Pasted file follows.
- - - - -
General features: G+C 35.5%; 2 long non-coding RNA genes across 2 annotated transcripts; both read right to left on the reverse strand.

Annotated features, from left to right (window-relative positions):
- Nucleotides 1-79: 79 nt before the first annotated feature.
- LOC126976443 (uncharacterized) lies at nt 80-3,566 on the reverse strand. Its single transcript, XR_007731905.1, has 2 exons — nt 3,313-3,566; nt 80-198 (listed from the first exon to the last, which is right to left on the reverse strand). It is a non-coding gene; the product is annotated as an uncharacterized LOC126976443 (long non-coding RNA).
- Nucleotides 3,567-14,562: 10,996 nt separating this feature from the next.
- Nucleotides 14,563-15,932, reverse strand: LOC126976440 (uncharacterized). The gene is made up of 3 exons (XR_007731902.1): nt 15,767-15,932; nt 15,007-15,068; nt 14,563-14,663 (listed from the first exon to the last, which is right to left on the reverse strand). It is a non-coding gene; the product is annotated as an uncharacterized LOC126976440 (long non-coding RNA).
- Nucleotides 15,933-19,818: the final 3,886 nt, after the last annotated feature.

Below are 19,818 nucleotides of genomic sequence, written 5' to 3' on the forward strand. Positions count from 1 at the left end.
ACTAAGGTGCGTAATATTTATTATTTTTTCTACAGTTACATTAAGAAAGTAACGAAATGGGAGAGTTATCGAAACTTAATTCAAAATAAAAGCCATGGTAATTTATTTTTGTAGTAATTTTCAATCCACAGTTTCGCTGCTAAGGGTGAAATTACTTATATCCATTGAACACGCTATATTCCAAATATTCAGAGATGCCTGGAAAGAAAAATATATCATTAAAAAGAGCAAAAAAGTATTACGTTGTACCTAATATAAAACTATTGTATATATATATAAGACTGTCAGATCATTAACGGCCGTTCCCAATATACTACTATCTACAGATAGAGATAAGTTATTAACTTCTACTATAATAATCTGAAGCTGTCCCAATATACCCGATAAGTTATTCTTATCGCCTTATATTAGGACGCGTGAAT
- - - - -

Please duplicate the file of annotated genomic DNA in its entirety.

General features: G+C 35.5%; 2 long non-coding RNA genes across 2 annotated transcripts; both read right to left on the reverse strand.

Annotated features, from left to right (window-relative positions):
- Nucleotides 1-79: 79 nt before the first annotated feature.
- LOC126976443 (uncharacterized) lies at nt 80-3,566 on the reverse strand. Its single transcript, XR_007731905.1, has 2 exons — nt 3,313-3,566; nt 80-198 (listed from the first exon to the last, which is right to left on the reverse strand). It is a non-coding gene; the product is annotated as an uncharacterized LOC126976443 (long non-coding RNA).
- Nucleotides 3,567-14,562: 10,996 nt separating this feature from the next.
- Nucleotides 14,563-15,932, reverse strand: LOC126976440 (uncharacterized). The gene is made up of 3 exons (XR_007731902.1): nt 15,767-15,932; nt 15,007-15,068; nt 14,563-14,663 (listed from the first exon to the last, which is right to left on the reverse strand). It is a non-coding gene; the product is annotated as an uncharacterized LOC126976440 (long non-coding RNA).
- Nucleotides 15,933-19,818: the final 3,886 nt, after the last annotated feature.

Below are 19,818 nucleotides of genomic sequence, written 5' to 3' on the forward strand. Positions count from 1 at the left end.
ACTAAGGTGCGTAATATTTATTATTTTTTCTACAGTTACATTAAGAAAGTAACGAAATGGGAGAGTTATCGAAACTTAATTCAAAATAAAAGCCATGGTAATTTATTTTTGTAGTAATTTTCAATCCACAGTTTCGCTGCTAAGGGTGAAATTACTTATATCCATTGAACACGCTATATTCCAAATATTCAGAGATGCCTGGAAAGAAAAATATATCATTAAAAAGAGCAAAAAAGTATTACGTTGTACCTAATATAAAACTATTGTATATATATATAAGACTGTCAGATCATTAACGGCCGTTCCCAATATACTACTATCTACAGATAGAGATAAGTTATTAACTTCTACTATAATAATCTGAAGCTGTCCCAATATACCCGATAAGTTATTCTTATCGCCTTATATTAGGACGCGTGAAT